I don’t know Lisa Worthington, newly appointed to the Zoning Board of Appeals, but I have no problem with her accepting what she reportedly sees as an “interesting job opportunity.”
However, I take extreme issue with the Town Board members who thumbed their noses at the people of Riverhead in filling this critical post. Stunningly, board members don’t even pretend Ms. Worthington has suitable training or experience. In fact, they don’t suggest she has any qualifications whatsoever, other than a “fresh face.”
It’s not just qualifications that are lacking; Ms. Worthington appears never to have given zoning matters any thought. Yet what intrigues her (as told to this paper) is the idea of “deciding what should be granted and what shouldn’t be.”
Most of us would jump at the chance to play Solomon, getting paid $6,000 to sit at a handful of meetings and see our opinions become law, but we realize such opportunities must be earned. In a fair world, they come with lots of study, hard work and salient accomplishments in relevant fields. Sometimes, of course, such jobs are simply plums awarded to loyal party workers.
Yet, neither condition is in evidence here, and we’re left to wonder: Why Ms. Worthington?
Absent any other explanation — and none are forthcoming — Town Board members chose Ms. Worthington because they’re confident she’ll do what they expect, ask or even tell her to do.
Take the time to read town code and you’ll see that ZBA members wield more power over what gets built in Riverhead than do the Town Board members that appoint them. For example, the Town Board will eventually decide on zoning changes in the Wading River corridor, but the ZBA will have, in a practical sense, nearly unfettered ability to nullify the new rules by granting variances, project by project.
Riverhead has worked this way for a long time, but what’s particularly striking is the lack of balance. Looking at years of zoning decisions, in many categories nearly all variance applications are granted, and the ZBA’s reputation as a rubber stamp appears well-earned.
Riverhead voters deserve decision-making boards where contrary ideas and opinions are expressed and considered. Lively debate — not bloc voting — should be the norm.
CHANGE THE PROCESS
The candidate “search process” that brought us Ms. Worthington took four months, though Town Board members were thinking about this opening far longer. (Charles Sclafani resigned his ZBA seat in early May, but his Ethics Board situation was in review for a year prior.)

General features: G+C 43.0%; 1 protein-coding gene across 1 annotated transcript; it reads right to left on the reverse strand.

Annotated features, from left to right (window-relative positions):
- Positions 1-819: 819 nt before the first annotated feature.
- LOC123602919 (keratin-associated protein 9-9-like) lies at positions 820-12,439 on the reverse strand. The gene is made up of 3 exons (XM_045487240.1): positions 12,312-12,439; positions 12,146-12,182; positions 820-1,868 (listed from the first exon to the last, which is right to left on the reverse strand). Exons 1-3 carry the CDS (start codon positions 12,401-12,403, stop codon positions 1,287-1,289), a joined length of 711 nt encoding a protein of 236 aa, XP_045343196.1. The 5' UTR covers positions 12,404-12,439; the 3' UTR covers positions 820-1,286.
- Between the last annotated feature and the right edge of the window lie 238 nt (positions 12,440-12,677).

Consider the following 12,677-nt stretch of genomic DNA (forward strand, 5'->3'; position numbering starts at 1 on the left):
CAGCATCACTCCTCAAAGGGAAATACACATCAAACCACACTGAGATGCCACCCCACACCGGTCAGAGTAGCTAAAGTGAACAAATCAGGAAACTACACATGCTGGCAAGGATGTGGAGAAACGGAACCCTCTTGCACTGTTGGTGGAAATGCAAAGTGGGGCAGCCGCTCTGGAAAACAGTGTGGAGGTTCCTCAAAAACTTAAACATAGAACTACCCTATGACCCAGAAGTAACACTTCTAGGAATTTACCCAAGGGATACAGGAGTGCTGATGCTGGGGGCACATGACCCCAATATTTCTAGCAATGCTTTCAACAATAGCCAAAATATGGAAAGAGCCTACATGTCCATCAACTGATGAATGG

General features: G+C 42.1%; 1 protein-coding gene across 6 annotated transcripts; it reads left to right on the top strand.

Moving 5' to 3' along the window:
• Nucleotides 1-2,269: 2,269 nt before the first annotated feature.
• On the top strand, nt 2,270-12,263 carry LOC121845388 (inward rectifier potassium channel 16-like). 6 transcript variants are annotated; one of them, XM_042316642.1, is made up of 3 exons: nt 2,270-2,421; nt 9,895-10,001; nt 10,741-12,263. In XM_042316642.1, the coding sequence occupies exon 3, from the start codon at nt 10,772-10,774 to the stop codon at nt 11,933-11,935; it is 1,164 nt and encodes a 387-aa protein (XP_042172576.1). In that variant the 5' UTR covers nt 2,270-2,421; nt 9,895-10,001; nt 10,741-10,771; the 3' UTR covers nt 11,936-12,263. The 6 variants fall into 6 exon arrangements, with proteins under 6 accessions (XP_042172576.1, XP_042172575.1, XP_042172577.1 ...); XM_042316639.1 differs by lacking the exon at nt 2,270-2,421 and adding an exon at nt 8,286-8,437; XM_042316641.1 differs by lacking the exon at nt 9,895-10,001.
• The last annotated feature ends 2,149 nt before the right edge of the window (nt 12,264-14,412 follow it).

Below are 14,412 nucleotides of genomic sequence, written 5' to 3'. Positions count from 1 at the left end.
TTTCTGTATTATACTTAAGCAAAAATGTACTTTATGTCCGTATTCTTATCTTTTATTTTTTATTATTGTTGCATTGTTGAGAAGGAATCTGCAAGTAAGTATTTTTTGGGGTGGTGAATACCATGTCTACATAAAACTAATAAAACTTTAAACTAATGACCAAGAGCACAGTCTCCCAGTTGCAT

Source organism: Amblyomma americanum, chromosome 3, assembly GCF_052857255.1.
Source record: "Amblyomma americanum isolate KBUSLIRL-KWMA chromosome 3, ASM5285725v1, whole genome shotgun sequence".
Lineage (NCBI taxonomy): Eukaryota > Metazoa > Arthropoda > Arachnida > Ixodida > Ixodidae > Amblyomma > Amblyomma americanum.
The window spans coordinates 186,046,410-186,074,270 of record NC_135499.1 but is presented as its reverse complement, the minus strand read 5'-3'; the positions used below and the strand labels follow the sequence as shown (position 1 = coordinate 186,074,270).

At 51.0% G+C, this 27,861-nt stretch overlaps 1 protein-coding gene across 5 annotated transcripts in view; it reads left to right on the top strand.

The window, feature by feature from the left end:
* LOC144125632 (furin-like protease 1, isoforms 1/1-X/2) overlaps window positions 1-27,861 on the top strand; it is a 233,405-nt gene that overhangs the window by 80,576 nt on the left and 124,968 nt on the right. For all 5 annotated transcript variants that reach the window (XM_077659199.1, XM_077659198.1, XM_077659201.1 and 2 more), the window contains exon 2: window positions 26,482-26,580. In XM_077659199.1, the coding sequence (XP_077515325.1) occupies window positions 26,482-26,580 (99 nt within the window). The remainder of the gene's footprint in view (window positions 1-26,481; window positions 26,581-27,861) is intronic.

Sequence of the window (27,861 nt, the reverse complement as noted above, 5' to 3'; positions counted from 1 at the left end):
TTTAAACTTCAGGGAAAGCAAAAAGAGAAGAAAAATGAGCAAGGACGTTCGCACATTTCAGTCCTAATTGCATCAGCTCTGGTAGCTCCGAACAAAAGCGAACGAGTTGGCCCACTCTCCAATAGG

Yet all Mr. Walter tells us, based on last week’s News-Review report, is that she “was suggested by a couple of people.”
A few years ago, Southampton Town implemented a new law requiring that positions at the ZBA and other boards be filled by public interview. (Read the law below.) Anyone interested can submit a letter or resume and anyone interested can observe the Town Board’s vetting of candidates. The purpose “is to encourage transparency within town government.”
Riverhead taxpayers deserve no less.
Two ZBA appointments ago, Councilwoman Jodi Giglio expressed interest in opening up this process, and Councilman George Gabrielsen expressed support. They had the right idea; too bad it was squelched.
Our town is blessed with people possessing a wealth of directly relevant knowledge, who work tirelessly for the betterment of Riverhead. For them to be passed over for a “fresh face” and nothing more is sad, and does the town a disservice.
The fact that this particular ZBA seat wasn’t a swing vote (appointing an outspoken ZBA opponent would have suggested balance, but changed nothing) makes it even more embarrassing.
Consider Rose Sanders. In her time on the ZBA, Ms. Sanders spoke her mind, voted her conscience and was almost entirely irrelevant in terms of outcomes. Look at decisions during her tenure and you’ll see a long string of 4-to-1 votes.
In the best possible case, Ms. Worthington will similarly speak her mind and vote her conscience. Yet, lacking Ms. Sanders’ extensive experience, how will she garner the knowledge to take an opposing position against an architect, realtor or the former head of the buildings department now on the board? Lacking credentials, how will she find the courage to stand her ground?
The bottom line is that even if Ms. Worthington is a wonderful person and a fast learner, takes her ZBA responsibilities seriously and proves competent, steadfast and incorruptible, it won’t be enough.
For variances to become the exception rather than the rule, we need all future ZBA members to be questioned and qualified in open session.
For Riverhead to be governed by its best minds, rather than those with the best connections, future appointments to every board must be open to all and conducted in the light of day.
Larry Simms owns a home in South Jamesport, is a principal in a firm that licenses commercial flooring technology and is active in savemainroad.org, a preservation group.